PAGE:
“Méthode Champenoise” Champagne Bottling Equipment
IC Filling Systems are able to supply a complete set of equipment for the artisan producer of Champagne.
Semi automatic dégorgement processing of sparkling wines
Disgorgement is a wine word that pertains to Champagne and sparkling wines produced following the original process like “Brut” and “metodo classico” in Italy and Cava in Spain.
- Have you ever seen a notice on the back label of some bottles of Champagne saying "disgorged on X date"? Do you know what this means? And why do some bottles carry the notice while others do not?
Disgorgement, or dégorgement in French, is a step in making Champagne and other bottle-fermented sparkling wines. After the second fermentation, the wine rests on the dead yeast cells (called "lees") for a period of time, usually a minimum of 15 months for NV Champagne and a minimum of 3 years for vintage dated Champagnes (though most producers age for much longer then the minimum). This is called ageing "sur lie", or on the lees. Disgorgement is the process of taking these dead lees or sediment out of the bottle, so that when we buy the Champagne or sparkling wine it is crystal clear.
Before the disgorgement step takes place the individual bottles are riddled (rotated regularly) with the bottle lying at an angle, so that the lees (sediment) accumulate and collect in the neck of the bottle. This makes for easier and more uniform removal.
Traditionally this was a manual process, but today it is automated. The neck of the bottle is placed in a solution of freezing brine, which freezes the lees into a sort of hard pellet. Once the bottle is opened, the pressure from the bubbles in the bottle push out the pellet of frozen sediment, after which the dosage is added and the wine is re-corked and packaged for sale.
The disgorgement date thus marks the date that the Champagne or sparkling wine completed its production cycle. It is not an indication of vintage or a sell by date!
The whole idea of putting disgorgement dates on Champagne (and other sparkling wines) is that a particular 'batch' (or cuvée) of Champagne will not all be disgorged at the same time. The bottles disgorged first will taste slightly different from those disgorged later. If you have two bottles of seemingly the same Champagne without disgorgement dates, you really have no idea whether or not they are from the same disgorgement batch. Having the date of disgorgement stamped on the bottle helps the consumers know whether in fact they are comparing apples with apples. Or not!
Within the trade there are mixed views as to the usefulness of putting disgorgement dates on Champagne and sparkling wines. Those in favour feel that it helps consumers by giving them useful information. Those against feel that it is more likely to confuse the consumer, who might think it has something to do with the vintage, as many wine consumers won't know what disgorging actually means anyway, or that it might be indicating a 'sell-by' date, which it certainly is not indicating.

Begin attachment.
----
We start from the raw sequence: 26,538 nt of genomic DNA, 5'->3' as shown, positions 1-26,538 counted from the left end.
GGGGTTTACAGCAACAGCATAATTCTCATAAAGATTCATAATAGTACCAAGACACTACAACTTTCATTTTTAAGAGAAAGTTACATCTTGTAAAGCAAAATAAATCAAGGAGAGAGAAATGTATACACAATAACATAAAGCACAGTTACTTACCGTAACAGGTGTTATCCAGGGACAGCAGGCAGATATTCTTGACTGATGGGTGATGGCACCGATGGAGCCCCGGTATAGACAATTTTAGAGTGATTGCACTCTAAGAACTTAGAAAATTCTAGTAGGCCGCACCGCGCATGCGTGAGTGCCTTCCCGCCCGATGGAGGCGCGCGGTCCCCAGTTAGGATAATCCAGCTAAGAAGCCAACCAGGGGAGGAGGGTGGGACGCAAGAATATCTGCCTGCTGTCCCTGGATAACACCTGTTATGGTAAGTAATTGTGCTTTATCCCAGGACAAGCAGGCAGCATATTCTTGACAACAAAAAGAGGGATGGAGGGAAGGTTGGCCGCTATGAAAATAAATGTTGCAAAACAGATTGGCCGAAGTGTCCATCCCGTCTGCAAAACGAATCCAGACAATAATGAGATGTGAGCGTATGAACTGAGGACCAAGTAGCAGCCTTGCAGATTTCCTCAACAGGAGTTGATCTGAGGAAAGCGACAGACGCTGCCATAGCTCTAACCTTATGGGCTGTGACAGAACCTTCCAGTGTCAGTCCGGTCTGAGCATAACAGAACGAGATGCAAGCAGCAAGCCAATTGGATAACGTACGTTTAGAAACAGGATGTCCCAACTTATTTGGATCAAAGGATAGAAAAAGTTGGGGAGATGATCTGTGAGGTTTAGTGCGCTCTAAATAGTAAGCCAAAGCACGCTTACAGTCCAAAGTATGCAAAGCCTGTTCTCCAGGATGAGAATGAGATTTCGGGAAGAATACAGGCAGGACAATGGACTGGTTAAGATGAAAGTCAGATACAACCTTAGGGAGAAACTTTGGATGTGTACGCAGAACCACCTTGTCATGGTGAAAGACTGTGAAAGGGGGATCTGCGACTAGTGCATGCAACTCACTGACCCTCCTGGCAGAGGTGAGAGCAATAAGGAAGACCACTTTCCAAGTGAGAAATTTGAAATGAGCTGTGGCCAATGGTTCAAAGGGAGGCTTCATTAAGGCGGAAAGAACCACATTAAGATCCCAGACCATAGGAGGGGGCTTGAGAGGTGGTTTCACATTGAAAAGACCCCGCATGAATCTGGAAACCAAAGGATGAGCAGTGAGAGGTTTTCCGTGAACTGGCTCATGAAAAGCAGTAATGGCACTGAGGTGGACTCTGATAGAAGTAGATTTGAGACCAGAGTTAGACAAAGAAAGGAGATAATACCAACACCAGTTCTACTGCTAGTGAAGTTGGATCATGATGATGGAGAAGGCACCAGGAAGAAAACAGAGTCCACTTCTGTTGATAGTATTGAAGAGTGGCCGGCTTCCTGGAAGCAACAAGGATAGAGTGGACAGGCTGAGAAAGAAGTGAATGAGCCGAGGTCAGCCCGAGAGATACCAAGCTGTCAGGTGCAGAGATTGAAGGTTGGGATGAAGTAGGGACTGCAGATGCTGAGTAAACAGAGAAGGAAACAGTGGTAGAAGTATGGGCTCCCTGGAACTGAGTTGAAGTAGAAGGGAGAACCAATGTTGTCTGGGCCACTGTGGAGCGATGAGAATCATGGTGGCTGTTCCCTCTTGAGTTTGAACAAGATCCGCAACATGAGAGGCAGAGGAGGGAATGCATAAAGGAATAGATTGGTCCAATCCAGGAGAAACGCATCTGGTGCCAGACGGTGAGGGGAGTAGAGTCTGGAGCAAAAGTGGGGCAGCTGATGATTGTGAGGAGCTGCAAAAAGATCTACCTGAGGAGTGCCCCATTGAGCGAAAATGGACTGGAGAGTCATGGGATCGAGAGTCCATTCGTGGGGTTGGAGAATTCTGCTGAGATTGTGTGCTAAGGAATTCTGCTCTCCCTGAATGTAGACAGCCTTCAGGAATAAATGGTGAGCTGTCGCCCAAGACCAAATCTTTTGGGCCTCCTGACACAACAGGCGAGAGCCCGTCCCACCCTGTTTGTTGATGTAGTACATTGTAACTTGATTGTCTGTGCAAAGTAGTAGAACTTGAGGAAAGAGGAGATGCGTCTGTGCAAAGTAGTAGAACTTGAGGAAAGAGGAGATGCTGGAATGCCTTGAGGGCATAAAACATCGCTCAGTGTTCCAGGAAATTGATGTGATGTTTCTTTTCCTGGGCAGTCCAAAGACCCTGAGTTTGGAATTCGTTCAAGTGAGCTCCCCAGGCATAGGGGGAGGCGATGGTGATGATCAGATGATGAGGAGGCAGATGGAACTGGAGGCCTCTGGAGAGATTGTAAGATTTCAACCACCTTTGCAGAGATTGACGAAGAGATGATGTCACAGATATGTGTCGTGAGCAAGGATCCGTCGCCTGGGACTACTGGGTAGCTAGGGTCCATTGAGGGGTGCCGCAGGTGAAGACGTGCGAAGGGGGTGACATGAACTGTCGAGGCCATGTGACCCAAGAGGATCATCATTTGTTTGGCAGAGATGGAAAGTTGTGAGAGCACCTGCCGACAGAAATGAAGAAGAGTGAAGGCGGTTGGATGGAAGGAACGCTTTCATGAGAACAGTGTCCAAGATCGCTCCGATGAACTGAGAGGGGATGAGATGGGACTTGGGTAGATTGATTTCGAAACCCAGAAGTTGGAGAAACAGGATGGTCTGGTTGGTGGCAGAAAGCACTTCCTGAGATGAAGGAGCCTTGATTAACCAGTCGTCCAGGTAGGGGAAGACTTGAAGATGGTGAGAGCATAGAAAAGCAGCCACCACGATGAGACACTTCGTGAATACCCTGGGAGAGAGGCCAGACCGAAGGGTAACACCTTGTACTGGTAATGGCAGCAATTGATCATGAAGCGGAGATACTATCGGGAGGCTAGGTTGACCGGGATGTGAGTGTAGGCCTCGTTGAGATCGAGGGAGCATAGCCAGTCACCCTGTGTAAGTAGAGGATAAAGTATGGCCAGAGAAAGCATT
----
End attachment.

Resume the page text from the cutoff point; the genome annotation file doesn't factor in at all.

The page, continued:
Champagne & Sparkling Wine Filler
- Machine base in stainless steel AISI 304 with large access doors
- All parts in contact with the liquid in stainless steel AISI 304
- Pneumatic lifting cylinders
- Device for adjusting the height of the tank in the change of format
- Tube for feeding product complete with pneumatic butterfly valve in stainless steel AISI 304 to control the flow of liquid in the tank
- Control of liquid in the tank by means of level sensors and relays
- Socket feed pump with control panel
- Filling valves easily removable for cleaning and maintenance
- Electrical system performed according to international safety standards with low voltage controls contained in stainless steel box
- Fill obtained by pure gravity
Champagne Crown Capper
- For initial capping prior to dégorgement
- Pneumatic descending head
- Manual format change
- Push button operation
Champagne Mushroom Corker / Cager
- Closing head with bronze trolley
- Closing with tempered and rectified stainless steel jaws EM 304 ISOPLAST, easy to disassemble for cleaning and maintenance
- Pneumatic lifting of bottles
- Manual change of format
- Manual switch operation
- Pneumatic lifting of bottle
- Manual change format with spacers
- Manual wirehood distribution
- Pneumatic rolling wire cage
- Manual switch operation
Degorging & Dosing System
- Structure entirely made of stainless steel.
- Device for the operation of disgorging.
- Tank for the liqueur equipped with compressed air inlet (CO2 or Nitrogen) and manometer for pressure control.
- Device for bottle placement to control the flow of inbound Liqueur: this device is designed to accommodate both bottle formats workable.
- Three-way valve, with manual control, equipped with the device for adjusting the dose of liqueur into the bottles.
- Placement of bottle/tank of wine for the operation of levelling.
- Valve with manual lever for controlling the phase of levelling.
More about the process of making Champagne